The ‘Smart City’ vision is shaped by providers of big technology, who are not attuned to bottom-up innovation, or the messy, disruptive ways that people use technology. It is a vision shaped around the need of the suppliers, and by the mindset of top-down masterplanning. More damningly still, the big technology companies are selling ‘smart city in a box’ solutions to cities, walled gardens that prevent scalable local business innovation. It is not surprising therefore that the technology is not selling, as the ‘smarter’ cities turn away.
The idea of the Smart Citizen has been proposed by thinkers such as Dan Hill […] to shift the debate towards the most important dimension of cities, the people who live, work and create within them.
On the one hand there is the view that Smart City design should allow for the disruptive ways in which people use technology. But there is also a stronger claim here, namely that citizens can, and should, play a leading role in conceiving, designing, building, maintaining our cities of the future.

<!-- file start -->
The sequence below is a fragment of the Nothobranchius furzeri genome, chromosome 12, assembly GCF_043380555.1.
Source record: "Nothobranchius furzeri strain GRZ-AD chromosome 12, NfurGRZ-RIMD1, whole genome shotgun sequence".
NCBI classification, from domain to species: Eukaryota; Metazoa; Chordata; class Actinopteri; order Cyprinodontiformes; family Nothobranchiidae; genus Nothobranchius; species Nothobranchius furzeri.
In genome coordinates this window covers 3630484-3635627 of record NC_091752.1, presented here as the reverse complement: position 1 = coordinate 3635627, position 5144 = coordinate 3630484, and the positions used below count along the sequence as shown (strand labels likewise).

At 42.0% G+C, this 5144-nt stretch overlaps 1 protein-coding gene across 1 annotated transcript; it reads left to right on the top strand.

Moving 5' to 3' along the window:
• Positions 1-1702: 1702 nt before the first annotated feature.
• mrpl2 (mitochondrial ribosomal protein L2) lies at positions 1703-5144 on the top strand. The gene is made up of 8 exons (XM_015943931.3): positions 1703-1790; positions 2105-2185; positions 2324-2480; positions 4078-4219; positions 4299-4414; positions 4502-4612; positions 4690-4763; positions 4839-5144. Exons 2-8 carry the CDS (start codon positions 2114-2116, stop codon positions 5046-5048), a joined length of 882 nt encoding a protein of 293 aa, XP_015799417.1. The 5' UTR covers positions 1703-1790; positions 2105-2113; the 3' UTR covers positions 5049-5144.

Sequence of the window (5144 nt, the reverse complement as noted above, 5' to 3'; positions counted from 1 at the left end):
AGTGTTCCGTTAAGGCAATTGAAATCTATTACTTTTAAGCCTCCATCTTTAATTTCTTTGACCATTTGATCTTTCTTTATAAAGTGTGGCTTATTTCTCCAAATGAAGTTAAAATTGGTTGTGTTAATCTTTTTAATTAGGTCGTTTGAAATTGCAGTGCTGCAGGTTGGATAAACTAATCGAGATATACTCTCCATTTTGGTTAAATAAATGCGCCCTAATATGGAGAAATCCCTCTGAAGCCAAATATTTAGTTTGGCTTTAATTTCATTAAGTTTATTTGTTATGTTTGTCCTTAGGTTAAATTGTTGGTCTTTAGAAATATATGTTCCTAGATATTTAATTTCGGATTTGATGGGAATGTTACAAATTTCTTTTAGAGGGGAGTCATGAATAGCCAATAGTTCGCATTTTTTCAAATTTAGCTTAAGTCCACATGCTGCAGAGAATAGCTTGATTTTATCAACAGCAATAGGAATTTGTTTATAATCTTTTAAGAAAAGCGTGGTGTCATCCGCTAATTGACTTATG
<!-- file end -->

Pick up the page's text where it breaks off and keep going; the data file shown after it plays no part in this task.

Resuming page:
This is a call for a fundamental shift in the way we think about our cities and about urban development, that goes beyond a plea for wider public consultation in the planning process. Alongside ‘top-down’ master-planning, we need to enable ‘bottom-up’ innovation and collaborative ways of developing systems out of many, loosely joined parts.
The notion of the Smart Citizen as a co-creator draws on a rich intellectual backdrop in both technology design and urban design. Digital culture has given rise to a collaborative code ethic, and there has been a trend towards applying thinking and methods from open source software development to other domains. These ideas resonate with a tradition in urban planning that as first articulated by Patrick Geddes at the turn of the 20th century, and was wielded by Jane Jacobs in the 1960s as she demanded that city planning institutions make space for the voice and views of citizens.”